Help! Oil in coolant - Can I drive it home? (98 Forester, 250 Miles)

I have been occasionally and faintly smelling the delicious odor of scalding coolant for a few days now. Then, today, I went to pick up my sister at the airport (150 Miles Roundtrip)

Before leaving, I checked the fluids. Oil was clean - and only oily. Coolant reservoir was overfull and also oily. Radiator, on the other hand, was not full. Needing to leave right away, I topped it off with water. Hard to say how much, since it was from a garden hose, but I would guess about 2 cups of H20.

Picked her up, stopped for gas at about 100 miles. Checked the coolant reservoir - looked the same, but I dipped a bunch of shop towels in to collect the oil floating on the surface of the reservoir (about 1/8 inch). Now the coolant looked scuzzy, but green on the surface. Continued driving. About a mile from destination, temperature needle stood straight up. I coasted into my parent’s driveway in a cloud of steam.

Looked in the reservoir immediately upon returning - it was entirely full to the point of overflowing - I didn’t open the radiator cap, but it was cool to the touch. Water return hose (top passenger side of radiator) was hot. Coolant still appeared to be clean(ish) - no layer of oil - just flecks that the shop towels didn’t pick up.

30 Minutes later I checked again - now the coolant reservoir is totally empty and the radiator cap is lukewarm.

I have a mechanic at home I trust - back home in Seattle. We are 250 miles away, and are supposed to get on a plane from Seattle the day after Christmas - Can I safely drive it 250 miles without major mechanical work being performed? I can probably get a rad flush on the 24th, but probably not anything more extensive than that.

Should I send wife and daughter home on the train and wait for a Head gasket change?

Any suggestions?

Thanks, Adam

Automatic transmission? If so, maybe that oil grunge in the radiator is transmission fluid from a leaking trans fluid cooler, which is located inside the radiator.
JMHO, but I think you’re pushing your luck. You may have already pushed it too far when the temp guage pegged out and you coasted in under a cloud of steam.

Subarus are all aluminum construction and do not take overheating very well. If you insist on driving it then what I would do is change the thermostat, the radiator cap, carry some extra jugs of water, and do not run the cabin climate controls on anything other than VENT or FLOOR. Any other position means the air compressor is running and this just contributes to engine load and temperature.

At this point don’t assume that any of this is head gasket related. You may be lucky and a T-stat and radiator cap may cure it. And of course, if the temp starts climbing anyway then pull over and let it cool down.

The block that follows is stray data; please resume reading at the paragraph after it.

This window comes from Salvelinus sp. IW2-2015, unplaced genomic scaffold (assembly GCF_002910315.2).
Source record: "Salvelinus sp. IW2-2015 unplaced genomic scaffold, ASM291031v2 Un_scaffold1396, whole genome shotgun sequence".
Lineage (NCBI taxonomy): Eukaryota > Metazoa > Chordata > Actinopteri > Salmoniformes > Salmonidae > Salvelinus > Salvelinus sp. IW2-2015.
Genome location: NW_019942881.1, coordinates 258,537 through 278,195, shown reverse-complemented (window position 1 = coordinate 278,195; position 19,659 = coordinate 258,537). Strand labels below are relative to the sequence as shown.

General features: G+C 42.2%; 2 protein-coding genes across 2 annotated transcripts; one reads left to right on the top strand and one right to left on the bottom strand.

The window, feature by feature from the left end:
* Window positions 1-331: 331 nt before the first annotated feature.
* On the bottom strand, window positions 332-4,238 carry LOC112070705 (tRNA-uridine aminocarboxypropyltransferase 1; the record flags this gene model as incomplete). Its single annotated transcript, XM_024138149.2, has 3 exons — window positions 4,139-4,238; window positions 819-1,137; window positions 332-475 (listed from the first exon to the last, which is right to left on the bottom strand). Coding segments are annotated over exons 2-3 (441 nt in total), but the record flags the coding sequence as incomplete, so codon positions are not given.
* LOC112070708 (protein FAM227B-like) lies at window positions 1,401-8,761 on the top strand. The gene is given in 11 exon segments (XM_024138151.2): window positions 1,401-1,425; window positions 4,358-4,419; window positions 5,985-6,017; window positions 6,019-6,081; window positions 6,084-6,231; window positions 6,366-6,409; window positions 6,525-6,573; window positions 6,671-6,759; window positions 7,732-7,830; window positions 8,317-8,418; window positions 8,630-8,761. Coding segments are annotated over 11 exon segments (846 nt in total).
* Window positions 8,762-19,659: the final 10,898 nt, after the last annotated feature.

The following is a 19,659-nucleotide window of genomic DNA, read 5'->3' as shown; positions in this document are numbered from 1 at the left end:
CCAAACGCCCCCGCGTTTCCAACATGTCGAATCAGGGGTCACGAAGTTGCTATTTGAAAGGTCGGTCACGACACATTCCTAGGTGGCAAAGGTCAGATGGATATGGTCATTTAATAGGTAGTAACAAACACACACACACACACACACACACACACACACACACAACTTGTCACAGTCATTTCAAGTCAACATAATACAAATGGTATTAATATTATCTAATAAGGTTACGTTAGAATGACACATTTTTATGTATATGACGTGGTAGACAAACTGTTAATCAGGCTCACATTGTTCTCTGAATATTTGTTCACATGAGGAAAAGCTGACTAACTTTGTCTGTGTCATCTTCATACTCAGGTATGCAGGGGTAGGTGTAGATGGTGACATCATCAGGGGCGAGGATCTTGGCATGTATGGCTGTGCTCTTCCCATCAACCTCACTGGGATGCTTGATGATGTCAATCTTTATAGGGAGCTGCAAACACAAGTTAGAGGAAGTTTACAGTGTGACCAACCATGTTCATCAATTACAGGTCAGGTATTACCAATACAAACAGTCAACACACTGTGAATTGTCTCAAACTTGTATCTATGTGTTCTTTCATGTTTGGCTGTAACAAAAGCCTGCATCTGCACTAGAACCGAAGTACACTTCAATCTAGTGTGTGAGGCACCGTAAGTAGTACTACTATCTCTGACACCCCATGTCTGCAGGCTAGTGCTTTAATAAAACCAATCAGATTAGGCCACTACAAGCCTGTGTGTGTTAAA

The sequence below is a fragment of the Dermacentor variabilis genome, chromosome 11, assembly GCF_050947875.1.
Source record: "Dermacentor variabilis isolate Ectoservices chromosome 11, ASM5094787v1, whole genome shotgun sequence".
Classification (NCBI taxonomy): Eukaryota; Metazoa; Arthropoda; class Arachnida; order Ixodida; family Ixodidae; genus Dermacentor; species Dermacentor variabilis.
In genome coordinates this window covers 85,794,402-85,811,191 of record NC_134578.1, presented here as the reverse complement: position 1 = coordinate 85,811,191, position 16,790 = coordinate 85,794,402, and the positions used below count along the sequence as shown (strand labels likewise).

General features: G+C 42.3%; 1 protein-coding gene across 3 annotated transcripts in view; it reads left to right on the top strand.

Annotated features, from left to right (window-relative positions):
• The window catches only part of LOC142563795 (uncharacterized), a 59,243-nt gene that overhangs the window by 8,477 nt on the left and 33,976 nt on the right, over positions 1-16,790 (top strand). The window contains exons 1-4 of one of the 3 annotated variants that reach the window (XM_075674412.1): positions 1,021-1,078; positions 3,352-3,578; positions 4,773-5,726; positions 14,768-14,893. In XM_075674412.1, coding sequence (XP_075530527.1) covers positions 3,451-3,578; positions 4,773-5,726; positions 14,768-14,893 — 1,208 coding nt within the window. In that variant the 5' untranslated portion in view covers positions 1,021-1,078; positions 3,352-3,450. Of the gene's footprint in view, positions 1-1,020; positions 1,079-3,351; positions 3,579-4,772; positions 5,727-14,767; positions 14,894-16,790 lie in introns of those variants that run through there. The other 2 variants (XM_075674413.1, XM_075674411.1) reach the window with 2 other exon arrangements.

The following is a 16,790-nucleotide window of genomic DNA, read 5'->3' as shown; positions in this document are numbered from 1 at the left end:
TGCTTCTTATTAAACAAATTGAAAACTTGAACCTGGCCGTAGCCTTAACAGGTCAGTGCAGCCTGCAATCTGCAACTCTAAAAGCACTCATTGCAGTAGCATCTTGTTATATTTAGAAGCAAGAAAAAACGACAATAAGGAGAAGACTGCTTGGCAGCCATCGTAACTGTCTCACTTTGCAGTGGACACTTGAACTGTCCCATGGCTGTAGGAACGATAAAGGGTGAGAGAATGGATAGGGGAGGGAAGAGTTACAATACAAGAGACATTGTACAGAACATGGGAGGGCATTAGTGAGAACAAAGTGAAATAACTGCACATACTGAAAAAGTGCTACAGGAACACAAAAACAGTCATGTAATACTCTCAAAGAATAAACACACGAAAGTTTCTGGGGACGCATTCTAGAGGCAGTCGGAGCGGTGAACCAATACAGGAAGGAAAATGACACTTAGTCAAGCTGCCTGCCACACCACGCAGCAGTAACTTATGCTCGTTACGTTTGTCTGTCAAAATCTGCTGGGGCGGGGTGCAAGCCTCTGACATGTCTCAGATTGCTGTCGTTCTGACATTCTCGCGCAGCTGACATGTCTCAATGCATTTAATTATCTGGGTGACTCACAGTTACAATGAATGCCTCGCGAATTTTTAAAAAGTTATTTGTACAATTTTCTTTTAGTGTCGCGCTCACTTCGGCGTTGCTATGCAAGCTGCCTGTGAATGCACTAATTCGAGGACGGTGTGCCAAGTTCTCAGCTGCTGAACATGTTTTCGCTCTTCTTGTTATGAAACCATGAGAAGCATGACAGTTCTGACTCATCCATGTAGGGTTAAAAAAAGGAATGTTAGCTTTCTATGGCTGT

There’s not enough info to determine how serious the problem is so I’m not going to make the call as to what you should do, especially considering the fact that a head gasket job means you should also get a water pump, timing belt, and tensioners if that has not been done in recent memory. That of course is spelled; P-R-I-C-Y.

Manual Tranny.

Once it cooled down enough I could take the cap off safely I did so. The overflow tank was still empty, and when I unscrewed the radiator cap, there was a hissing air release sound - as if there was a vaacum in the radiator. (I suppose it could have been pressure also.) The fluid was down a few inches, but I could just see the surface with a carefuly aimed flashlight. I started up with the cap off and noticed that the fluid was not moving - probably needs to have suction, I suppose.

oil in the radiator, overheating 98 subaru? sounds like a head gasket to me. you might try the simple stuff like having the thermostat changed to see if you can get home but i think its making it home without a major repair is unlikely.

Yeah. It seems that renting a uhaul and trailer will run just under $200 with (extra) gas it’ll be $240, which is less than I will save by getting it back to my own mechanic if it is anything more than a thermostat, so I’m going to just put it up on a trailer and drag it back to Seattle.

Thanks to OK4450 and sjbien for your thoughts - helped me face up to the truth.

I think you’re doing the right thing here. If that is engine oil in the coolant then a head gasket is the prime suspect.
A little oil in the coolant is not going to hurt anything but coolant in the engine oil will do some serious damage.

Even if the car appears to run well it is entirely possible that given the previous overheating and the current complaint that a head gasket could just flat give up even if the engine was not overheating at the time.